Have them enact the story, using their own words for dialogue:

  • Goliath threatening the Israelites (in a “Goliath” voice)
  • Frightened response of Israelites (speaking in squeaky voices to accentuate their powerlessness)
  • David’s response
  • Saul offering David his armor (David very confident)
  • David versus Goliath (Goliath and the Philistines making fun of the slingshot; David proclaiming that it was God who would make the victory)
  • To “finish off” Goliath – have David name a “giant” in his/her life that God can help him or her with, and then toss a duct tape “stone” at Goliath.

Allow different students to play the different roles. Videotape the “takes.” If time is short, have subsequent takes only reenact the David vs. Goliath portion to save time. Leave enough time to replay the tape for viewing after the closing. (Or allow kids to get a snack and return for the viewing.)




Say: David had a special kind of armor – David trusted God to protect him. He had learned to trust God as a shepherd. David told Goliath that it was not his skill, but God’s power and might, that would settle the battle. David had giant faith in God!

Ask for any prayer requests. Ask if anyone would like to lead the group in prayer.
Be prepared to say a prayer yourself, working in prayer requests. Use the Lord’s Prayer as the ending. A suggestion: “Dear God, We are glad to be here today. We love acting out stories from the Bible. We love to be able to learn about Bible heroes and their faith in you. Help us to live boldly – trusting that you love us, and call us your friends. Amen.”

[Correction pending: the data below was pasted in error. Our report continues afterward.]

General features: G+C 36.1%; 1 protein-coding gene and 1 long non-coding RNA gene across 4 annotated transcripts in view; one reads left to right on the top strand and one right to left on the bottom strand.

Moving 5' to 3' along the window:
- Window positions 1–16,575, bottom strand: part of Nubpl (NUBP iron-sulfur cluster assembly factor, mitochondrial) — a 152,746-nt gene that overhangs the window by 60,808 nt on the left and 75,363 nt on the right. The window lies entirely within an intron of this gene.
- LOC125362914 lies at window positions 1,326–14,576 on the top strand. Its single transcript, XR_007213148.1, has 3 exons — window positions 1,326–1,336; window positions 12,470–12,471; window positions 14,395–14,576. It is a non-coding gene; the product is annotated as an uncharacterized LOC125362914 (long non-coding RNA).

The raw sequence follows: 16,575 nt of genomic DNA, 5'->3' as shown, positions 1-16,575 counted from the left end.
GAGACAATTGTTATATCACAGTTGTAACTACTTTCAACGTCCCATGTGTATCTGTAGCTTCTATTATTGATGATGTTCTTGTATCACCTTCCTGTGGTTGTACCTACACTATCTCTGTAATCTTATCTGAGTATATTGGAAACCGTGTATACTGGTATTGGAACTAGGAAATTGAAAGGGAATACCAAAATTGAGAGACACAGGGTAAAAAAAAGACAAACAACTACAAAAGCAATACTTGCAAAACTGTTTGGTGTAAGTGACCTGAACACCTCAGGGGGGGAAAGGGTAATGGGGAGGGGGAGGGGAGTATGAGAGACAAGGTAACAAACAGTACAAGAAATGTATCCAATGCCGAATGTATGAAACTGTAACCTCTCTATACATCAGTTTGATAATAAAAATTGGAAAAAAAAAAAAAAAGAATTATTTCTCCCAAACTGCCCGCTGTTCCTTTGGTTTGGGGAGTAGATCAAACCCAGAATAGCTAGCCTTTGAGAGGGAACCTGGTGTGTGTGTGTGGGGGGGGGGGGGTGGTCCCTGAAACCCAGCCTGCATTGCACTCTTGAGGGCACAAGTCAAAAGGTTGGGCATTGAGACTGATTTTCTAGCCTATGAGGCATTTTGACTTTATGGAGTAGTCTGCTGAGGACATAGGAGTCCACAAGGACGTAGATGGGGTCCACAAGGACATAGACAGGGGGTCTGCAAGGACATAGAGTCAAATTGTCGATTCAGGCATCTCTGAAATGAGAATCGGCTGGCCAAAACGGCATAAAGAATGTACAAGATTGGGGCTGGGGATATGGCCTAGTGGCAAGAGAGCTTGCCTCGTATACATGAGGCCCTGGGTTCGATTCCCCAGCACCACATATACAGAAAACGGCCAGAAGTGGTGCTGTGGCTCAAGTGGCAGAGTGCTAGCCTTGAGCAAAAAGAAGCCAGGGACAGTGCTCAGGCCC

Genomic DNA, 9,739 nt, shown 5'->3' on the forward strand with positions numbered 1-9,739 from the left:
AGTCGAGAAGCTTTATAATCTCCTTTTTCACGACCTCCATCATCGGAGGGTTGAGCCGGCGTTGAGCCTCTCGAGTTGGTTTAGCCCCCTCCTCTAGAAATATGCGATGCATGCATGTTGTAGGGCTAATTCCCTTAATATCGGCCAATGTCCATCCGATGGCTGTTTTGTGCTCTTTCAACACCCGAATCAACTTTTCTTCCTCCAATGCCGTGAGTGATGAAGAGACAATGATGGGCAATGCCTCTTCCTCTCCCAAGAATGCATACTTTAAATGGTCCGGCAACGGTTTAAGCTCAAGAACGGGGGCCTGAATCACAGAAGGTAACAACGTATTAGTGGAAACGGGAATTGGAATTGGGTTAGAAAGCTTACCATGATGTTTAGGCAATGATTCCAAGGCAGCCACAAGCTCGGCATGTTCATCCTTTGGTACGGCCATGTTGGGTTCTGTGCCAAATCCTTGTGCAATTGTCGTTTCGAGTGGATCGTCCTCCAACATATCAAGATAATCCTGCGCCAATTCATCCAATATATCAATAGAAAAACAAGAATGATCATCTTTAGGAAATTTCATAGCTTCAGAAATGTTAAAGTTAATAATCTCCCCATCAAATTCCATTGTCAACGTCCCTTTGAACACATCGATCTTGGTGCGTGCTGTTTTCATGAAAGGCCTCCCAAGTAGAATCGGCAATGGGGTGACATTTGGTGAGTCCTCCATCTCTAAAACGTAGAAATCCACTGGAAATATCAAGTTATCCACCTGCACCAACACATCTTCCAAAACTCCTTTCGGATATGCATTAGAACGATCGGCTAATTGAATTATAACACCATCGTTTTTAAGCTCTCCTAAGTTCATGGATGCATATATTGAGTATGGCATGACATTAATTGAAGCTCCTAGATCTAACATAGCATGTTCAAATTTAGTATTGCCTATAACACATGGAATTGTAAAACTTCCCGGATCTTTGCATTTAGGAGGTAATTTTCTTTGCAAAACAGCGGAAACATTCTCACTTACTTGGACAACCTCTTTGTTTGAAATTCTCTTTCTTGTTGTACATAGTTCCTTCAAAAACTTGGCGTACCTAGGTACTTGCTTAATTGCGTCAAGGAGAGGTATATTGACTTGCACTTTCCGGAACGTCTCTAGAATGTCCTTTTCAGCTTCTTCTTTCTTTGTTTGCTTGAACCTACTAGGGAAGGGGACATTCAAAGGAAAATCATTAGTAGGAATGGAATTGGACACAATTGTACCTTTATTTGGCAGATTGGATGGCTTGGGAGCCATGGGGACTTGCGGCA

If you have extra time:

Ask the students to enact a modern day version of the story – something with a bully perhaps.

Resources for the Drama Lesson:


  • Faith Quest Lesson Sets at Kirk of Kildaire Presbyterian Church. “David & Goliath.” 2003. Web.
  • Heyward, Will. “David and Goliath.” Smyrna Presbyterian Church. Waynesboro, VA. 2002.(Info no longer published)
  • MacQueen, Neil. "Goliath Visits our Video Workshop.” 2004. Web.


Field Notes from the Workshop Leader (2004): "what I loved was not once did anyone say there aren’t any parts in this play for girls. All 4 weeks the girls were just as eager as the boys to play a role."




Image in this post used courtesy of Neil MacQueen.



If you use this material, even in a modified form, please include the following reference:

Hulbert, Carol. "David and Goliath: Drama Lesson - 2008." 2004, 2008. Web. Place URL where lesson found inside angle brackets<>.


A lesson written by Carol Hulbert in 2004, updated in 2008,

from First United Methodist Church, Ann Arbor, MI, USA


A representative of reformatted this post to improve readability.